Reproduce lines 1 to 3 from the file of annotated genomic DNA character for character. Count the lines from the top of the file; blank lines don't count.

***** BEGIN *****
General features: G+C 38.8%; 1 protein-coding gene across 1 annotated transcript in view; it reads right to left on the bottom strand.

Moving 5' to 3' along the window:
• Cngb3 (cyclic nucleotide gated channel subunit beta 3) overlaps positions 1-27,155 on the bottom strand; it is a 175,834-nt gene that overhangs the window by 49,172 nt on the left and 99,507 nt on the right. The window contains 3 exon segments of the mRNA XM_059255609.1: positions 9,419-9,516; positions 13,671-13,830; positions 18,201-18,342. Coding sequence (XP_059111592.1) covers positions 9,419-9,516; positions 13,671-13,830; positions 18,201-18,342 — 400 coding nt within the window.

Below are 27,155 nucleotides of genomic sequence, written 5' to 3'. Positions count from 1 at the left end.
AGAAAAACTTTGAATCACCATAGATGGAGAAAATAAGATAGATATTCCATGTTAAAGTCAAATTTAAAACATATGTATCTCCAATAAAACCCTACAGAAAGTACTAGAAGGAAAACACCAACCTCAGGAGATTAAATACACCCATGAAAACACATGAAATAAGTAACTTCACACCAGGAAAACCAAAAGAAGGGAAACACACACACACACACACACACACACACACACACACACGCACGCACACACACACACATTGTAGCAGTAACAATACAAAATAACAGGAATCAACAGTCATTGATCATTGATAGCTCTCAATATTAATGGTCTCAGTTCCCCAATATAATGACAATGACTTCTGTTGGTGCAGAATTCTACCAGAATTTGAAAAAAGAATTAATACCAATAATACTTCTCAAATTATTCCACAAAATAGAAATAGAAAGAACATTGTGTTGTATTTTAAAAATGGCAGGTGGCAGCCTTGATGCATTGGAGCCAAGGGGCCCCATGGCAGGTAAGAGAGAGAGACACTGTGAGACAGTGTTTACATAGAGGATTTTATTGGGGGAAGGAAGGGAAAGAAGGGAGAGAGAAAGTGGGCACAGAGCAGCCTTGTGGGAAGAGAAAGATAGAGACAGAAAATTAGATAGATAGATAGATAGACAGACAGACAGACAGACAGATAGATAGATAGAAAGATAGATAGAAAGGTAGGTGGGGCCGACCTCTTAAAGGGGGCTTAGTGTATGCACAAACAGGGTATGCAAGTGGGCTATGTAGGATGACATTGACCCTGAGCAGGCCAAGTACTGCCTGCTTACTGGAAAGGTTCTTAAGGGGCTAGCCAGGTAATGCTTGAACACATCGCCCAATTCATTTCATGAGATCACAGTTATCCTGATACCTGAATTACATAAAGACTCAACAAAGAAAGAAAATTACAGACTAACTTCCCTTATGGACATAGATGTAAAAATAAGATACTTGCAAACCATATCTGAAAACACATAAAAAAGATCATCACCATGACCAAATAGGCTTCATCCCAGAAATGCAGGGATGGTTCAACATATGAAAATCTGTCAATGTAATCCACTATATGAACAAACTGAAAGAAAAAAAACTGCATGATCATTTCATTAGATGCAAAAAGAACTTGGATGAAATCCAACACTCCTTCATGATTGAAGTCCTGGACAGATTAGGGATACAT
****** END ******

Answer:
General features: G+C 38.8%; 1 protein-coding gene across 1 annotated transcript in view; it reads right to left on the bottom strand.

Moving 5' to 3' along the window:
• Cngb3 (cyclic nucleotide gated channel subunit beta 3) overlaps positions 1-27,155 on the bottom strand; it is a 175,834-nt gene that overhangs the window by 49,172 nt on the left and 99,507 nt on the right. The window contains 3 exon segments of the mRNA XM_059255609.1: positions 9,419-9,516; positions 13,671-13,830; positions 18,201-18,342. Coding sequence (XP_059111592.1) covers positions 9,419-9,516; positions 13,671-13,830; positions 18,201-18,342 — 400 coding nt within the window.